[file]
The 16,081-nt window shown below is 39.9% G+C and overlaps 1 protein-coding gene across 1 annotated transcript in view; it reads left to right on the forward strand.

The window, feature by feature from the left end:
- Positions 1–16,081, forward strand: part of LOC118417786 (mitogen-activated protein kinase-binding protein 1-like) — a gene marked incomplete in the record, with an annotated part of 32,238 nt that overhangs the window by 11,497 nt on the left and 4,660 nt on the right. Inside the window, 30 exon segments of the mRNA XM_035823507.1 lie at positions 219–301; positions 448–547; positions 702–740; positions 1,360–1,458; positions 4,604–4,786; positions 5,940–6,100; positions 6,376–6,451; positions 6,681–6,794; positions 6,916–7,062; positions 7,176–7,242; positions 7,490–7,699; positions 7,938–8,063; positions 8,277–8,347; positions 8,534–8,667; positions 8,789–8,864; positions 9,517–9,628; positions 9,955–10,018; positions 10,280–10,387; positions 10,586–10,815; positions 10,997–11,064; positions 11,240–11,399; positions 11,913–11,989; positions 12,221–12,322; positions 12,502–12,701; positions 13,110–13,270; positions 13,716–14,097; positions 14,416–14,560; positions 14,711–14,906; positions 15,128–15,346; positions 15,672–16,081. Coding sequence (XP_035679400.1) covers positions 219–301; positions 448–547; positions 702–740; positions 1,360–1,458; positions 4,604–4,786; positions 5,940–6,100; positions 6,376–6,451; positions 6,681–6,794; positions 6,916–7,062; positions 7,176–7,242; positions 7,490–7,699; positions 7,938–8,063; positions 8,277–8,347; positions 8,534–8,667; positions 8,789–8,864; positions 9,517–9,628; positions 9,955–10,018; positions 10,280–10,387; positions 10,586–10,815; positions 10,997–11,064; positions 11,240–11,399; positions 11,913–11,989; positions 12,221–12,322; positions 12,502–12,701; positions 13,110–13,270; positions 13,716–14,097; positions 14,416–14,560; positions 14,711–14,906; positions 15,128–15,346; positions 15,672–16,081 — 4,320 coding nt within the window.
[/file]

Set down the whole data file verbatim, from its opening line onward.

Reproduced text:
The 16,081-nt window shown below is 39.9% G+C and overlaps 1 protein-coding gene across 1 annotated transcript in view; it reads left to right on the forward strand.

The window, feature by feature from the left end:
- Positions 1–16,081, forward strand: part of LOC118417786 (mitogen-activated protein kinase-binding protein 1-like) — a gene marked incomplete in the record, with an annotated part of 32,238 nt that overhangs the window by 11,497 nt on the left and 4,660 nt on the right. Inside the window, 30 exon segments of the mRNA XM_035823507.1 lie at positions 219–301; positions 448–547; positions 702–740; positions 1,360–1,458; positions 4,604–4,786; positions 5,940–6,100; positions 6,376–6,451; positions 6,681–6,794; positions 6,916–7,062; positions 7,176–7,242; positions 7,490–7,699; positions 7,938–8,063; positions 8,277–8,347; positions 8,534–8,667; positions 8,789–8,864; positions 9,517–9,628; positions 9,955–10,018; positions 10,280–10,387; positions 10,586–10,815; positions 10,997–11,064; positions 11,240–11,399; positions 11,913–11,989; positions 12,221–12,322; positions 12,502–12,701; positions 13,110–13,270; positions 13,716–14,097; positions 14,416–14,560; positions 14,711–14,906; positions 15,128–15,346; positions 15,672–16,081. Coding sequence (XP_035679400.1) covers positions 219–301; positions 448–547; positions 702–740; positions 1,360–1,458; positions 4,604–4,786; positions 5,940–6,100; positions 6,376–6,451; positions 6,681–6,794; positions 6,916–7,062; positions 7,176–7,242; positions 7,490–7,699; positions 7,938–8,063; positions 8,277–8,347; positions 8,534–8,667; positions 8,789–8,864; positions 9,517–9,628; positions 9,955–10,018; positions 10,280–10,387; positions 10,586–10,815; positions 10,997–11,064; positions 11,240–11,399; positions 11,913–11,989; positions 12,221–12,322; positions 12,502–12,701; positions 13,110–13,270; positions 13,716–14,097; positions 14,416–14,560; positions 14,711–14,906; positions 15,128–15,346; positions 15,672–16,081 — 4,320 coding nt within the window.